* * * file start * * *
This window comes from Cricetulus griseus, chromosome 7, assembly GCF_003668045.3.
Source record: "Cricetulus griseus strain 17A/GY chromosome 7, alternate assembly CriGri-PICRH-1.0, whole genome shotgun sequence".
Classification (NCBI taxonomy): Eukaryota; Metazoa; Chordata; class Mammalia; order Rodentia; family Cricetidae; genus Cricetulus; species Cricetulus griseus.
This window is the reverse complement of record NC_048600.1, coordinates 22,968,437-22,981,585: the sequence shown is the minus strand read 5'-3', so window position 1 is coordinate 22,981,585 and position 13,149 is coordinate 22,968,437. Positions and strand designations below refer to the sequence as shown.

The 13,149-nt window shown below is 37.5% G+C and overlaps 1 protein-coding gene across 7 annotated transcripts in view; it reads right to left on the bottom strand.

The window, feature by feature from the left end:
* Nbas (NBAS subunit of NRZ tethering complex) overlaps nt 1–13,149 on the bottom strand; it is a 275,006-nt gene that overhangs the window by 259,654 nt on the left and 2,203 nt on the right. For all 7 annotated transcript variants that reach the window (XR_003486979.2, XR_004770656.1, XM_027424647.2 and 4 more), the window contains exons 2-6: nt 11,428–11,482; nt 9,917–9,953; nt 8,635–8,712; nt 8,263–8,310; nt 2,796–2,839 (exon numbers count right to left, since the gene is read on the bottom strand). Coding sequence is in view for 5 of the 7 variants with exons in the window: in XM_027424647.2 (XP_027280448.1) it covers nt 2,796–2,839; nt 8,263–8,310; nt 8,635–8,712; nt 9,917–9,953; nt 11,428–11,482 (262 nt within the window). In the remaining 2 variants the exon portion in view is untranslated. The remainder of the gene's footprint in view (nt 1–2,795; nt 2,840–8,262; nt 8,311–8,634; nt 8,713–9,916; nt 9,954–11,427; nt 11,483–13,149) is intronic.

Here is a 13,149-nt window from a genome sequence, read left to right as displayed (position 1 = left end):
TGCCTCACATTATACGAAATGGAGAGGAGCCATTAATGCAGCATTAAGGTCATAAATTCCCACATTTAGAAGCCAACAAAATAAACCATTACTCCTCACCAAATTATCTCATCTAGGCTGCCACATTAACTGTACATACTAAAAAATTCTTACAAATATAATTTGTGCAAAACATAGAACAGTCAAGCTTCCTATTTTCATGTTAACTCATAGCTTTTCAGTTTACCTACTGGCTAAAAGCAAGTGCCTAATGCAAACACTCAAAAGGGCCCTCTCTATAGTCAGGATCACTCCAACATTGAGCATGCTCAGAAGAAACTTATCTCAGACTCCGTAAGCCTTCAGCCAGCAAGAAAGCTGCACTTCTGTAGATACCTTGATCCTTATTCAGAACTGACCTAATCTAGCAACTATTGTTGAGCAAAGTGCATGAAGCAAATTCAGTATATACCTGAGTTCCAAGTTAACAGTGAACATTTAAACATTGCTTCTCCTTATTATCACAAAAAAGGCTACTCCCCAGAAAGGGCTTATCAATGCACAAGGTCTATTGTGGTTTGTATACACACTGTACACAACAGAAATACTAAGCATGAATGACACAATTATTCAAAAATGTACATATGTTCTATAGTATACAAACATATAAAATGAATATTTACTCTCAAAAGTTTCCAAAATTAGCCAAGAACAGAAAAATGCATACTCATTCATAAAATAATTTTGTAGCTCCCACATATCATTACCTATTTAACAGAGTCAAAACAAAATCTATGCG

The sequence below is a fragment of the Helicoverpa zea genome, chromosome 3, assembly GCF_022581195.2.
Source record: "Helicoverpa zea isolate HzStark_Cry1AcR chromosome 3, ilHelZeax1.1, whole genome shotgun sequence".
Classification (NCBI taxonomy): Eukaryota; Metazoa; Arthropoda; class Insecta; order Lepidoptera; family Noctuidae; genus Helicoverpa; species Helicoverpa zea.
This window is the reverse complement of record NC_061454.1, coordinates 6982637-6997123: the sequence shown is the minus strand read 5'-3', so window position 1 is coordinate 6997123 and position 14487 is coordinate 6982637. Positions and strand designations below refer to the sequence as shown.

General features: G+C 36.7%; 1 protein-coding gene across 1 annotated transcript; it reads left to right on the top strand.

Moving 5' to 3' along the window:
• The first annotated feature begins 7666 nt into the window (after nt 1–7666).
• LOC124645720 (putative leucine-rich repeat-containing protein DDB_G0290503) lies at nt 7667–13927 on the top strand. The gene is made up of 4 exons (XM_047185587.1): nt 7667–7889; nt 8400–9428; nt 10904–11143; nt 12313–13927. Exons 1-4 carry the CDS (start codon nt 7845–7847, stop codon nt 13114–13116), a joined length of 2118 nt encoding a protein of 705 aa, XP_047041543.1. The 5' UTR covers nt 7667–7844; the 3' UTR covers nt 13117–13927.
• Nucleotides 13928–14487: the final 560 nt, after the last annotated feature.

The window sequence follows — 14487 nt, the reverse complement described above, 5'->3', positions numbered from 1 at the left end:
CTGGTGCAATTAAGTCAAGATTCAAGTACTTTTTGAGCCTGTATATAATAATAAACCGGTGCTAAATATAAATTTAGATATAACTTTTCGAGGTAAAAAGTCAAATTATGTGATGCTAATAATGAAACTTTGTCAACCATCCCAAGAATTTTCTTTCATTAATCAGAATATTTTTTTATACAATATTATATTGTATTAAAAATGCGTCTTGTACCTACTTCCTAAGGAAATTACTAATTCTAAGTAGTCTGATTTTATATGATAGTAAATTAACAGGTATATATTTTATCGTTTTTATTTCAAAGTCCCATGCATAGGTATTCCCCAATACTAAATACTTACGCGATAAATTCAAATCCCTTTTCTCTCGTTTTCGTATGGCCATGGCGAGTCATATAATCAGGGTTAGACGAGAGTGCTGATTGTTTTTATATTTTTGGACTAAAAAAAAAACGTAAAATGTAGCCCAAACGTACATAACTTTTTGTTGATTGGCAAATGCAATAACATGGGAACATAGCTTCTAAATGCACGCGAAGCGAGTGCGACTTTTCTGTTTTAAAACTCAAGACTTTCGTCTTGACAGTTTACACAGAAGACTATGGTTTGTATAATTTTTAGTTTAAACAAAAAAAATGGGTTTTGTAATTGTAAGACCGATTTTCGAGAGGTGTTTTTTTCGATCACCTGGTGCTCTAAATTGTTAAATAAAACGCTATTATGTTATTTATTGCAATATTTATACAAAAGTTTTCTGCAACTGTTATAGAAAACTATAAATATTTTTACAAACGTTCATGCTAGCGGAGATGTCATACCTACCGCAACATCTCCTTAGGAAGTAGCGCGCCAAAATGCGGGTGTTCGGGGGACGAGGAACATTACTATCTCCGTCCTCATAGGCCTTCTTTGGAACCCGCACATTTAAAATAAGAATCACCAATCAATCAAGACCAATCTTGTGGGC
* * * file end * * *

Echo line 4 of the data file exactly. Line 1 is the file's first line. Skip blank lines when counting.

This window is the reverse complement of record NC_048600.1, coordinates 22,968,437-22,981,585: the sequence shown is the minus strand read 5'-3', so window position 1 is coordinate 22,981,585 and position 13,149 is coordinate 22,968,437. Positions and strand designations below refer to the sequence as shown.